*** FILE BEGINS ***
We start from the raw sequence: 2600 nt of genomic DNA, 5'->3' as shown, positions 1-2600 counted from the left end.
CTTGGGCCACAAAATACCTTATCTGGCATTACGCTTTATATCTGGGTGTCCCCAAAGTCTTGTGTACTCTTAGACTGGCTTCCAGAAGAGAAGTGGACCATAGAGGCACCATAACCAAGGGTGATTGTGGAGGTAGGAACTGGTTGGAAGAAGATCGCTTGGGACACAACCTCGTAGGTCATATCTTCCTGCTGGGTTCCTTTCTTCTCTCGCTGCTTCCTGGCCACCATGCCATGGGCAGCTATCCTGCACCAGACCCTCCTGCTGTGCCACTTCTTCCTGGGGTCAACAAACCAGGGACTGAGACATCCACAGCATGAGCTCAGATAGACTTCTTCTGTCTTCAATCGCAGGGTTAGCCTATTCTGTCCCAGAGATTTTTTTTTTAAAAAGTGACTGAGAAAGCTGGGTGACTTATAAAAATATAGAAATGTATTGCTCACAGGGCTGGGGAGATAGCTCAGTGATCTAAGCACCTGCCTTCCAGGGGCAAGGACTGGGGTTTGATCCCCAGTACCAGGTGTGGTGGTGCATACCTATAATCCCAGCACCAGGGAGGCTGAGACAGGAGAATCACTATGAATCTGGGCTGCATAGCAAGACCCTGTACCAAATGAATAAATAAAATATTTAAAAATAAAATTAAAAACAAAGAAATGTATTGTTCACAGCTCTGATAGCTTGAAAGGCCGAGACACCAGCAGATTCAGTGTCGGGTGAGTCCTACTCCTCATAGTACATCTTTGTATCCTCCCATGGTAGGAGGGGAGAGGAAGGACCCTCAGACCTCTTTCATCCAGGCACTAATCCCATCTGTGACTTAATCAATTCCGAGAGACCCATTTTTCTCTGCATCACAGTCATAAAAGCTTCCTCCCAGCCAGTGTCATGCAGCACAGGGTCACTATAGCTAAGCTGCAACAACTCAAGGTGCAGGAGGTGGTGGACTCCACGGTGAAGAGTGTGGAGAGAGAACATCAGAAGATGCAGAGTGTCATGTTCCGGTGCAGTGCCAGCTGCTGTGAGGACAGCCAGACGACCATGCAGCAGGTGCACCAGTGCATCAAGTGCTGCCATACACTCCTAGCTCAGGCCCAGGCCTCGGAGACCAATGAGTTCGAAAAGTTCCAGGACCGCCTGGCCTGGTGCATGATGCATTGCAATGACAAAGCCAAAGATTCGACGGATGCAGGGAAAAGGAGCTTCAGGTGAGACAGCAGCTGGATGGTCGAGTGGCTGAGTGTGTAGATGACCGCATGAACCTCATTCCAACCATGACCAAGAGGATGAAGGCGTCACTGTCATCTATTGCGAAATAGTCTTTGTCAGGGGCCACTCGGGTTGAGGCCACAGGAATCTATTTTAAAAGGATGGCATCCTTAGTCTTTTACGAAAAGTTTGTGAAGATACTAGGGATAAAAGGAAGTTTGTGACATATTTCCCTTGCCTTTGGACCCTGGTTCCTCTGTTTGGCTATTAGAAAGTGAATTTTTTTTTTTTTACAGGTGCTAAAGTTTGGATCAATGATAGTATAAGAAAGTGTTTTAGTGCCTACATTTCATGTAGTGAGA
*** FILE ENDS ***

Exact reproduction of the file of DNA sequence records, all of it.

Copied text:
We start from the raw sequence: 2600 nt of genomic DNA, 5'->3' as shown, positions 1-2600 counted from the left end.
CTTGGGCCACAAAATACCTTATCTGGCATTACGCTTTATATCTGGGTGTCCCCAAAGTCTTGTGTACTCTTAGACTGGCTTCCAGAAGAGAAGTGGACCATAGAGGCACCATAACCAAGGGTGATTGTGGAGGTAGGAACTGGTTGGAAGAAGATCGCTTGGGACACAACCTCGTAGGTCATATCTTCCTGCTGGGTTCCTTTCTTCTCTCGCTGCTTCCTGGCCACCATGCCATGGGCAGCTATCCTGCACCAGACCCTCCTGCTGTGCCACTTCTTCCTGGGGTCAACAAACCAGGGACTGAGACATCCACAGCATGAGCTCAGATAGACTTCTTCTGTCTTCAATCGCAGGGTTAGCCTATTCTGTCCCAGAGATTTTTTTTTTAAAAAGTGACTGAGAAAGCTGGGTGACTTATAAAAATATAGAAATGTATTGCTCACAGGGCTGGGGAGATAGCTCAGTGATCTAAGCACCTGCCTTCCAGGGGCAAGGACTGGGGTTTGATCCCCAGTACCAGGTGTGGTGGTGCATACCTATAATCCCAGCACCAGGGAGGCTGAGACAGGAGAATCACTATGAATCTGGGCTGCATAGCAAGACCCTGTACCAAATGAATAAATAAAATATTTAAAAATAAAATTAAAAACAAAGAAATGTATTGTTCACAGCTCTGATAGCTTGAAAGGCCGAGACACCAGCAGATTCAGTGTCGGGTGAGTCCTACTCCTCATAGTACATCTTTGTATCCTCCCATGGTAGGAGGGGAGAGGAAGGACCCTCAGACCTCTTTCATCCAGGCACTAATCCCATCTGTGACTTAATCAATTCCGAGAGACCCATTTTTCTCTGCATCACAGTCATAAAAGCTTCCTCCCAGCCAGTGTCATGCAGCACAGGGTCACTATAGCTAAGCTGCAACAACTCAAGGTGCAGGAGGTGGTGGACTCCACGGTGAAGAGTGTGGAGAGAGAACATCAGAAGATGCAGAGTGTCATGTTCCGGTGCAGTGCCAGCTGCTGTGAGGACAGCCAGACGACCATGCAGCAGGTGCACCAGTGCATCAAGTGCTGCCATACACTCCTAGCTCAGGCCCAGGCCTCGGAGACCAATGAGTTCGAAAAGTTCCAGGACCGCCTGGCCTGGTGCATGATGCATTGCAATGACAAAGCCAAAGATTCGACGGATGCAGGGAAAAGGAGCTTCAGGTGAGACAGCAGCTGGATGGTCGAGTGGCTGAGTGTGTAGATGACCGCATGAACCTCATTCCAACCATGACCAAGAGGATGAAGGCGTCACTGTCATCTATTGCGAAATAGTCTTTGTCAGGGGCCACTCGGGTTGAGGCCACAGGAATCTATTTTAAAAGGATGGCATCCTTAGTCTTTTACGAAAAGTTTGTGAAGATACTAGGGATAAAAGGAAGTTTGTGACATATTTCCCTTGCCTTTGGACCCTGGTTCCTCTGTTTGGCTATTAGAAAGTGAATTTTTTTTTTTTTACAGGTGCTAAAGTTTGGATCAATGATAGTATAAGAAAGTGTTTTAGTGCCTACATTTCATGTAGTGAGA